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Easily Boost Sustainability from Home and Support the Community

Saving money and reducing the pollution you emit this winter is easy when you take the right steps. Being sustainable typically involves reducing, reusing, and recycling resources. The following steps are easy ways to reduce, reuse, and recycle this winter at home. Most of these tips come from SustainableKentucky.com or the context institute staff of context.org. It’s easy to make reducing your contribution to polluting cost-effective by following the steps below.

Compost: Even if you don’t use your own home’s organic waste for compost, your neighbor’s garden can. Consider donating your organic waste to local compost, even during winter months when the compost can’t be readily used yet outdoors. If you have trouble finding somebody that can use your compostable materials, many local community gardens also use compost.

 Water: Every household appliance that requires water for use has a water efficient alternative design. This includes, but is not limited to, shower heads, faucets, hoses, and washers. Water can also be recycled for other uses around the house. Water that is used for washing dishes and clothes can be recycled and used for gardening.

Electricity: When an electrical device is plugged in, even when a device isn’t being used, it is consuming electricity. In order to reduce the electricity that your home consumes, it is vital to unplug electronics when they are not being used. Solar water heaters also reduce energy consumption, as well as energy-efficient designs. Consider how energy efficient a product is before you buy it. Many products, such as light bulbs, have energy-efficiency ratings.

Landscape and Yard: Growing native species of plants and trees that don’t require a lot of water reduces the properties water and resource consumption while conserving local ecology. Planting deciduous trees next to windows with direct sunlight will allow for heat to come in during the winter, when the trees have no leaves. During the summertime the leaves on the trees will produce shade, keeping the property cool.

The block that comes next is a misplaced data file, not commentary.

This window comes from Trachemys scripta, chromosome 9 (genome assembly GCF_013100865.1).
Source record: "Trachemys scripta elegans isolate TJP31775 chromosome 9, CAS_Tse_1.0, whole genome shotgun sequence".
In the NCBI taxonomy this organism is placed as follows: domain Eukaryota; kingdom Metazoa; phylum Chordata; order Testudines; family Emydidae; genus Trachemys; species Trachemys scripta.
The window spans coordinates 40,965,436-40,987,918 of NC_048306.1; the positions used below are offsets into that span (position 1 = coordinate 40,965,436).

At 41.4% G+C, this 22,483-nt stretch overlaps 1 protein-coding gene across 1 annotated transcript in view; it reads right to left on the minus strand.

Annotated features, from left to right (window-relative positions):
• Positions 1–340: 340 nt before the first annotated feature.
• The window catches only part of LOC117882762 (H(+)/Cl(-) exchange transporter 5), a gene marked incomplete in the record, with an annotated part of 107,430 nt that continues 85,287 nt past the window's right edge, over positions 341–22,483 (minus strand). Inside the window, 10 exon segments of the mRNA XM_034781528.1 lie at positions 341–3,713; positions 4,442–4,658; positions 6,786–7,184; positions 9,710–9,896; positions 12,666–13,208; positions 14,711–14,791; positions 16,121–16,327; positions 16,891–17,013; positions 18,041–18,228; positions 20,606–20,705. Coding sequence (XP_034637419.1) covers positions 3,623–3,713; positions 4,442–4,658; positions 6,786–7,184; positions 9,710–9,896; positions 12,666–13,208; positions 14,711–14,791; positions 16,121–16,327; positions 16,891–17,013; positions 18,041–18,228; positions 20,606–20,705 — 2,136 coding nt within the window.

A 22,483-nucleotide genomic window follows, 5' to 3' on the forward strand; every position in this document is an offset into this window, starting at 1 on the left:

Belongings: Maintain what you own instead of replacing. Some things can last your lifetime if you take good care of them. When you do discard household items, make sure to go through the proper disposal procedure. Some goods, such as electronics and batteries, have special drop-off locations and times for proper disposal. Not only can you be fined for improper disposal, but the toxins in these products can have devastating impacts on local wildlife.

Support Recycling: Municipal recycling is increasingly effective at collecting and reusing wastes.  The more waste that is recycled, the less that is going to the landfills.  As a consumer, you can support recycling by buying recycled goods. Paper and Plastics can be recycled several times before they are no longer good enough quality for manufacturing products.  By supporting products made of recycled materials, more recycled material will be used to produce these goods in the future.

Construction: When renovating or building new structures on the property, try to build up instead of out. One good way of doing this is building on top of the garage instead of building across the yard. By reducing the landscape taken up by new construction, the local ecosystem is conserved.

Buy Local: When food that is produced locally is purchased locally, there is little to no cost for transporting the goods. When goods are bought from across the planet, there can be large amounts of pollution created by the transportation of goods.  This amount of pollution is larger for larger products, such as cars.  Buying a car from a company that is situated far away produces more pollution through the transportation of that car to where it was purchased than the amount of pollution that is produced by driving that car for a year.  This pollution can be avoided by buying local goods and produce.


Picture Courtesy of http://www.theopticalvisionsite.com/wp-content/uploads/2013/10/buy-local.jpeg

Corey Blum Director of Sustainability
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